My bad dress sense, by Branson

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RICHARD BRANSON, head of Virgin, said yesterday that one of the reasons for creating a clothing company was the need to improve his own dress sense.

Mr Branson, the billionaire who has been voted Worst Dressed Man, was speaking from his home on the Caribbean island of Necker as his latest addition to his corporate stable - Virgin Clothing - was launched in the United Kingdom.

After two years of consumer research the label's first "urban collection" for men and women, with a footwear range, went on sale yesterday.

Prices start from about pounds 75 for a pelmet skirt to pounds 650 for a leather coat.

Speaking on a live video link Mr Branson, dressed in an open-necked blue Virgin shirt, said that he believed the fresh attitude of Virgin would fare well in the fickle world of fashion.

He said: "I think that Virgin has an advantage in that people generally trust the name. They have the general impression that the quality will be really good. Virgin, around the world, is a brand that's well respected and people seem to like the clothes."

The clothes have been on sale at Selfridges in London. The range will go nationwide next month and the Virgin boss said it would not be long before the label makes its way around the world.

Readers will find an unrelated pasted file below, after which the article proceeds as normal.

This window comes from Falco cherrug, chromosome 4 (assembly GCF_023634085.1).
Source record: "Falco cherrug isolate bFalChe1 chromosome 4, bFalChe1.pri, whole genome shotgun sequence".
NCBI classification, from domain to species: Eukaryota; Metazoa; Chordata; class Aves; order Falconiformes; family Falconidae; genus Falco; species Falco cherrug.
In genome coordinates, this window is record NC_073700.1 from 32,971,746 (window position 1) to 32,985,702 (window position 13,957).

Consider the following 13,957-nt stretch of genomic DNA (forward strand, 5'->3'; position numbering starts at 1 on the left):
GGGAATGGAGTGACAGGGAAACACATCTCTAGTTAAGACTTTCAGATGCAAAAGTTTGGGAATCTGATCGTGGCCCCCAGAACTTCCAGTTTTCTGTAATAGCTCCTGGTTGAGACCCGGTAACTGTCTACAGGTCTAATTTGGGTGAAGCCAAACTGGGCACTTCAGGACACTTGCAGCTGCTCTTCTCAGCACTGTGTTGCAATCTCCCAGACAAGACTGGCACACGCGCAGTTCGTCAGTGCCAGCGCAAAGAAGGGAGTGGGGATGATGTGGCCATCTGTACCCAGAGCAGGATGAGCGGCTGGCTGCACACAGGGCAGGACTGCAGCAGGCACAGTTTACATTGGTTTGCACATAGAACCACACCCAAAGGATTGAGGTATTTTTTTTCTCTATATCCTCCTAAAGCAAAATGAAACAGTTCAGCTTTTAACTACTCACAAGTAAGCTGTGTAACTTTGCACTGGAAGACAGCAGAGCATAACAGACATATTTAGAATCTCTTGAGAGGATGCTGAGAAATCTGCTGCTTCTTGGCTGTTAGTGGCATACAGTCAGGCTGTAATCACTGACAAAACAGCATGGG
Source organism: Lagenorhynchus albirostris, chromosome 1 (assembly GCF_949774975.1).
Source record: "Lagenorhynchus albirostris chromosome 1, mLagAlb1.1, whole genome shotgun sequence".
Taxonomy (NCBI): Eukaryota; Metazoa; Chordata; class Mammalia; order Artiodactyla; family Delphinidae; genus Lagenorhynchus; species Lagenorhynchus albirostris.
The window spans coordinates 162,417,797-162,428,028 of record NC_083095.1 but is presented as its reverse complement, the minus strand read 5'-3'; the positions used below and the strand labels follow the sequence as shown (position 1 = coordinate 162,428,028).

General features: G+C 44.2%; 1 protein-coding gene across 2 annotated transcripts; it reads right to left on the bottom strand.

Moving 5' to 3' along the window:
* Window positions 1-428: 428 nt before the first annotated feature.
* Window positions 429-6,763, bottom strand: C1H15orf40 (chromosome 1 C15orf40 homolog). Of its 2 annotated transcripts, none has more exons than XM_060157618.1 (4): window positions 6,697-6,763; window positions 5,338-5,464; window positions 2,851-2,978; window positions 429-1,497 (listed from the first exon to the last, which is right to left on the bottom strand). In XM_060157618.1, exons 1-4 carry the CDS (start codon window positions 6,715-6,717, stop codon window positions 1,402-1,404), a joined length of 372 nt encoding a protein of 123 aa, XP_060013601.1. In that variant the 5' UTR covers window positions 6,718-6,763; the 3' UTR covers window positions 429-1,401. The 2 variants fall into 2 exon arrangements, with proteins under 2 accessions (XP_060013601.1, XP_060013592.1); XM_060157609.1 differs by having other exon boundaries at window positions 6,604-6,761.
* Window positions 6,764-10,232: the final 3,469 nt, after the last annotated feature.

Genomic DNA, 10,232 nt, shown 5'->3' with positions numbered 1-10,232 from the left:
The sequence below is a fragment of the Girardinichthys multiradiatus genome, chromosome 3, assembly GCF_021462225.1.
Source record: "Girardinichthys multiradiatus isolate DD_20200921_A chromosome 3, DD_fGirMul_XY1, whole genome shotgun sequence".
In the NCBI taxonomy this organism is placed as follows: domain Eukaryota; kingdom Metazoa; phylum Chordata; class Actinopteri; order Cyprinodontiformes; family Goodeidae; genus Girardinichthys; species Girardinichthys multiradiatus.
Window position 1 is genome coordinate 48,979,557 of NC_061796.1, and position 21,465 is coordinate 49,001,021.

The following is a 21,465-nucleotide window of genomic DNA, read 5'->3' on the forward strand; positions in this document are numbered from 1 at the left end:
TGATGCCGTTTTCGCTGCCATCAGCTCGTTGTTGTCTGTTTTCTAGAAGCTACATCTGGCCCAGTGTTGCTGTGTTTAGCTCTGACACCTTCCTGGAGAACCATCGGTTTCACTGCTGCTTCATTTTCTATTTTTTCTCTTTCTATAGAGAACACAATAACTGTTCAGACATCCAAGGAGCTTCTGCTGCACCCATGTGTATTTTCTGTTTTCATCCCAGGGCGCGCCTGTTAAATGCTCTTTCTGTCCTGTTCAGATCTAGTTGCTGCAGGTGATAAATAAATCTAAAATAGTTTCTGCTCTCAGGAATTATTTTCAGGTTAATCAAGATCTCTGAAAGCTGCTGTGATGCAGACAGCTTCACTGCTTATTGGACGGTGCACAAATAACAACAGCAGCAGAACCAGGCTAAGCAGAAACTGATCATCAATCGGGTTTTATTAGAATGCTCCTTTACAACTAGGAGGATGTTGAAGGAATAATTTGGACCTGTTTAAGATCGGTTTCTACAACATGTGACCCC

As for competition, Mr Branson says that the poster advertising the collection, which forms part of the pounds 3m launch, sums it up.

Over a picture of the boss wearing one of his infamous "loud" jumpers runs the slogan "Giorgio designs. Ralph designs. Calvin designs. Don't worry, Richard doesn't".

"These people are real designers and I'm not, but we have gone out and found some of the best new designers in the world," Mr Branson said.

"In the future I'm hopefully going to start looking a bit better, more smart. That's one of the reasons for starting up a clothing company. From now on I will only wear Virgin clothes, of course."

Virgin Clothing's chief executive, Simon Glasgow, explained that the collection's target market was the 18 to 34 age group and the clothes were at the upper end of the fashion market, although he said: "People who buy Prada won't really be buying Virgin."